# power set of natural numbers equal to the power set of integers

I need show that the two given sets: power set of natural numbers and power set of integers, have equal cardinality by describing a bijection from one to the other (describe the bijection with formula). Thanks in advance

Basically, given any bijection $f : X \to Y$, there exists a bijection $g : 2^X \to 2^Y$ where $g(A) = \{f(x)\ |\ x \in A\}$.

Hence, let $f$ be some bijection from the natural numbers (suppose they include $0$, but it doesn't matter) to the integers, such as $f(0) = 0$, $f(1) = 1$, $f(2) = -1$, $f(3) = 2$, $f(4) = -2$ etc.

If two sets have the same cardinality, their power sets have the same cardinality.

If $f: A\to B$ is $1-1$ and onto, then there is an obvious map $f^*:\mathcal{P}(A)\to\mathcal{P}(B)$.

• Is there a proof for this "obvious map"? – proofy Mar 13 '13 at 14:50
• I was leaving it to you to define the map and prove that it is $1-1$ and onto works. @proofy – Thomas Andrews Mar 13 '13 at 15:20

Once you have a bijection between the naturals and the integers, a bijection between the power sets is to apply the $\mathbb N \leftrightarrow \mathbb Z$ bijection ot the elements of the sets of naturals to get sets of integers.

You can use something similar to the function used to show that natural and integers have the same cardinality, that is

$f(x) = \begin{cases} \frac{x}{2} \iff \text{x is even} \\ -\lfloor\frac{x}{2}\rfloor \iff \text{x is odd} \end{cases}$

now, for a given set $A$ of naturals, you iterate $f$ to all his elements and obain the correspondant set $B$ of integers

• It's the kind of answer I was looking for, thank you! – proofy Mar 13 '13 at 15:04
• -3/2 is not an integer, which would be the result of f(3) in your scenario. Why not simply $-\dfrac{x+1}{2}$? – KeithS Mar 13 '13 at 16:17
• In this "scenario" f(3)=-1 which is integer...simply note that he used floor in his notation – proofy Mar 13 '13 at 16:23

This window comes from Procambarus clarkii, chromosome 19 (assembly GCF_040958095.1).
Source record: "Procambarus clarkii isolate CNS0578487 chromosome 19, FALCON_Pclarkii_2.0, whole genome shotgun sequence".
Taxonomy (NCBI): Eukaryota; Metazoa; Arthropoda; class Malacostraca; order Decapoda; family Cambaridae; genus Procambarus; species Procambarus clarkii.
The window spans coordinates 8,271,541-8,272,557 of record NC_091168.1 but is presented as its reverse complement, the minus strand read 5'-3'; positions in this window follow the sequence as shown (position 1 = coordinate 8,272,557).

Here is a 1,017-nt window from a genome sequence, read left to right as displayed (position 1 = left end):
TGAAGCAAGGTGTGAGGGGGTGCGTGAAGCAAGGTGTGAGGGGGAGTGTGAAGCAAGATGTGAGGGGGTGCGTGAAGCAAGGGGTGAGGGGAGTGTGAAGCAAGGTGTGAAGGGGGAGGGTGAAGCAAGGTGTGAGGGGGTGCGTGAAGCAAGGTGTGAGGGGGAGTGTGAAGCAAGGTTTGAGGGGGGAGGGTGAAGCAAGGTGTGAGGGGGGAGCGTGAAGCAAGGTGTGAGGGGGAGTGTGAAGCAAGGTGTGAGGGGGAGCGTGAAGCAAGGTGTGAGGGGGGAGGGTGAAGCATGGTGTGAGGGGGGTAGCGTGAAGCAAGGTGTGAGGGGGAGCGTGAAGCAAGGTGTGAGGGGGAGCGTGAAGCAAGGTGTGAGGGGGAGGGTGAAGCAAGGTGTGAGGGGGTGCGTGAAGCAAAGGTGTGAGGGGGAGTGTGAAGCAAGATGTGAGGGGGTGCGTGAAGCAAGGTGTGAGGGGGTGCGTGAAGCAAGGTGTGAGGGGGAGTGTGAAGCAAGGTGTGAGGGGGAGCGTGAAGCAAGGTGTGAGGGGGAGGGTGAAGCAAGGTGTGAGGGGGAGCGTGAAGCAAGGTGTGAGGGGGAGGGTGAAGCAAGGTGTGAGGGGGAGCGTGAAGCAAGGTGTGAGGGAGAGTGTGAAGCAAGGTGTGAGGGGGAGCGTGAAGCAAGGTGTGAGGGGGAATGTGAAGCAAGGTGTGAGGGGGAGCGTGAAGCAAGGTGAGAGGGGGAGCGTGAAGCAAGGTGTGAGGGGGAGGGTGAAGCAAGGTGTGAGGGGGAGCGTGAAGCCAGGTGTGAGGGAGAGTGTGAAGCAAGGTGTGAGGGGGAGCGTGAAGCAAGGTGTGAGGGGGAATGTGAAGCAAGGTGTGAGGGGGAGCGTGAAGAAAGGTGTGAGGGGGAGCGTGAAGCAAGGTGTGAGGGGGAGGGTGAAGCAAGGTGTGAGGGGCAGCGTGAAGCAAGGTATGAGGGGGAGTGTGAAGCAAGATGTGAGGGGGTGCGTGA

• The floor notation is there for a reason :) – kaharas Mar 13 '13 at 18:02

There is a bijection between $\mathbb{N}$ and $\mathbb{Z}$. Let's call it f. So, there is a bijection between their power sets, by replacing each element in a set with its image under f.

You know you need a bijection between $\mathbb Z$ and $\mathbb N$, which is pretty much the hardest part of this proof. The following are two very simple ones:

$$x \in \mathbb Z; f(x) = \begin{cases} 2x \iff x >= 0 \\ 2x-1 \iff x < 0 \end{cases}$$

$$x \in \mathbb N; g(x) = f^{-1}(x) = \begin{cases} \dfrac{x}{2} \iff x \equiv 0 \pmod{2} \\ -\dfrac{x+1}{2} \iff x \equiv 1 \pmod{2} \end{cases}$$

$f(x)$ maps $\mathbb Z \to \mathbb N$, and $g(x)$ maps $\mathbb N \to \mathbb Z$. The fact that $g(x) = f^{-1}(x)$ is a useful illustration that the functions are invertible and thus the mapping is bidirectional, but it's not necessary for this proof. What is necessary is that for each map, there is no member of the destination set that is not produced by an element of the source set, nor any member of the source set that could produce two members of the destination, or a non-member of the destination. The functions are therefore "1:1 and unto" between the sets and thus valid bijections.

Once these are defined, we know that $|\mathbb Z| = |\mathbb N| = \aleph_0$. Given that fact, this becomes algebraic; the cardinality of the power set of any set $S$ is $|P(S)| = 2^{|S|}$. The equation $h(x) = 2^x$ is perfectly continuous and unambiguous for all $x$, and so if $|S_1| = |S_2|$, then $|P(S_1)|=|P(S_2)|$, therefore $|P(\mathbb Z)|=|P(\mathbb N)|=2^{\aleph_0}=\beth_1$.